Many may not be aware that these mural paintings along EDSA are actually air purifiers which are part of Boysen's Project EDSA (Everyone Deserves Safe Air). This air-cleaning street art movement has ​been ​replicated in various parts of the world.

Philippines leads global eco-revolution vs. air pollution

Metro Manila – It is common for many commuters in Metro Manila to wipe a layer of soot from their faces. Skin irritation and breakouts are just some of the annoying inconveniences roadside pollution can cause, but what could happen if we are consistently exposed to these noxious pollutants and inhale it straight into our lungs?

The World Bank reported that 5,000 premature deaths in NCR can be attributed to the poor quality of air in the region. The world-renowned Manila traffic poses a more serious threat than just testing everyone’s patience.

One of the most harmful air pollutants is Nitrogen Oxide (NOx) produced by the combustion of fossil fuels such as in automobile engines. Though the body can tolerate a minimal amount of NOx, the sheer number of vehicles passing through our major thoroughfares like EDSA often makes NOx readings exceed the World Health Organization (WHO) standard of 40 micrograms per cubic meter. In EDSA, for instance, NOx levels in EDSA can reach up 300 on certain days, according to Johnson Ongking, Vice President of Pacific Paint (Boysen) Philippines, Inc.

During the recently held “SOLB!: A Sustainable Solutions Fair” organized by Philippine Business for Social Progress (PBSP) Ongking raised the alarming issue of air pollution and presented one of its solutions – an innovative product that can make almost every surface into an air purifier.

“The best way to address pollution obviously is to not produce pollution in the first place. If we can commit to pollution-free transport: walk or bike or take the MRT, that’s the best solution. But unfortunately this is what Metro Manila looks like on most days – hazy. Most of us have to travel through motor vehicles going to work so most of us are part of the problem,” he said.

Boysen worked with Cristal, a leading company in ultrafine titanium dioxide technology. This photocatalytic technology – utilized primarily to reduce pollutants produced by coal power plants – uses the sunlight to breakdown NOx into harmless substances.

He said, “What we thought about is what if we put air purifiers along our major roads? We said how about we use that base technology and put that in a paint so that we could take out the NOx that still goes out in the air. This is how Boysen KNOxOUT came to be.”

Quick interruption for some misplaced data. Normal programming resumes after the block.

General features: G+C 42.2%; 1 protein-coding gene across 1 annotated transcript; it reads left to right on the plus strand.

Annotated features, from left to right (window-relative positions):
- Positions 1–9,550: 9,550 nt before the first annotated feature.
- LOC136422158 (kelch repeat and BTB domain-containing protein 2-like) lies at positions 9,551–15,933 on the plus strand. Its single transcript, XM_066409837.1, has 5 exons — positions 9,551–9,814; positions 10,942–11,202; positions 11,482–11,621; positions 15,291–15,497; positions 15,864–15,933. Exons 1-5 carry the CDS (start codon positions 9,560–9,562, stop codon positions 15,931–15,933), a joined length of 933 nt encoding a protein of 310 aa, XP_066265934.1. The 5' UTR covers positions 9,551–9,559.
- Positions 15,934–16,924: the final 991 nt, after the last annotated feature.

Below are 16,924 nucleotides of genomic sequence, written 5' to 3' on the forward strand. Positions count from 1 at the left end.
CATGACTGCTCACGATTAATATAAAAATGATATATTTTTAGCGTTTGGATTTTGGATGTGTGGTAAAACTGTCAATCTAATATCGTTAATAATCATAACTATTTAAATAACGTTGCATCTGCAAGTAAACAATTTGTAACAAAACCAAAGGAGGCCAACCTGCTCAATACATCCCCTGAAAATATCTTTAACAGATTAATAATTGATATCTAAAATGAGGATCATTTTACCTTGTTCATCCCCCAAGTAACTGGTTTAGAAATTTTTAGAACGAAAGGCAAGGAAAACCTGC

Through this paint, the Guadalupe MRT station in Makati was transformed into a gigantic air purifier, one of the world’s largest. But it did not stop there. Unknown to many, the mural paintings adorning many walls along EDSA are in fact air purifiers which not only help reduce the risk of people getting sick but also provide commuters and pedestrians a visual treat.

“Project EDSA, in short for ‘Everyone Deserves Safe Air’ is the first street art project in the world with air cleaning component,” Ongking said.

Just like how the world was inspired by the 1986 EDSA People Power Revolution, many countries soon imitated the eco-revolution initiated by the Filipino company in their most polluted places.

“Many cities in the world have also followed our example here in the Philippines, like the mural paintings in Lima, Peru that was done during the UN Climate talks in the city in 2014. Sakai City in Japan also has its own version of this air cleaning street art revolution in their streetcar stops. The façade of a building in Mexico City coated with this paint even drew a tweet from Leonardo diCaprio before he won the Oscars,” Ongking shared.

According to him, everyone can do his part in this advocacy. He said people using KNOxOUT to paint several square meters of surface can reduce and even potentially eliminate his NOx footprint.

He also encouraged companies to take part as well in bringing this life-saving technology to many parts of Metro Manila and the whole country.

“Individuals and corporations can do this. One of the first companies that joined this was Shell which now uses KNOxOUT for their stations. Petron followed soon and they’re doing this not only for their stations in the Philippines but also in Malaysia,” Ongking said.

PBSP held the forum and exhibit dubbed “SOLB!: A Sustainable Solutions Fair” at the Makati Shangri-La Hotel to present a whole range of CSR expressions and provide companies a platform to showcase their own sustainable solutions as well as the opportunity to network and form linkages to work together for a common cause.

Moreover, these innovative solutions contribute to the attainment of the United Nation’s Sustainable Development Goals, a set of goals agreed upon by UN member states which aims to end all forms of poverty in 2030.

Aside from Pacific Paint (Boysen) Philippines, the event was participated in by speakers from First Gen Corporation, Jollibee Group Foundation, Nestle Philippines, PLDT, Smart Communications, Unionbank of the Philippines, United Laboratories, XEPTO Computing, and the United Nations